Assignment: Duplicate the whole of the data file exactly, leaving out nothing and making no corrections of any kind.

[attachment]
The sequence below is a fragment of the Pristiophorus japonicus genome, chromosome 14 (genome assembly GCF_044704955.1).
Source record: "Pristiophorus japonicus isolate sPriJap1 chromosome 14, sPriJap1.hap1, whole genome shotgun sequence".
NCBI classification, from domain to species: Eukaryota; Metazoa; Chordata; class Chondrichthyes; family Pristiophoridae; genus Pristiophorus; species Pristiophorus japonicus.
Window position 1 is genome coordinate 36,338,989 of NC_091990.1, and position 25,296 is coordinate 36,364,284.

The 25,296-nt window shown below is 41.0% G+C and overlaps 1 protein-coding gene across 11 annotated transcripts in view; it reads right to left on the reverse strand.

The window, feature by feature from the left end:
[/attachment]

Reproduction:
The sequence below is a fragment of the Pristiophorus japonicus genome, chromosome 14 (genome assembly GCF_044704955.1).
Source record: "Pristiophorus japonicus isolate sPriJap1 chromosome 14, sPriJap1.hap1, whole genome shotgun sequence".
NCBI classification, from domain to species: Eukaryota; Metazoa; Chordata; class Chondrichthyes; family Pristiophoridae; genus Pristiophorus; species Pristiophorus japonicus.
Window position 1 is genome coordinate 36,338,989 of NC_091990.1, and position 25,296 is coordinate 36,364,284.

The 25,296-nt window shown below is 41.0% G+C and overlaps 1 protein-coding gene across 11 annotated transcripts in view; it reads right to left on the reverse strand.

The window, feature by feature from the left end: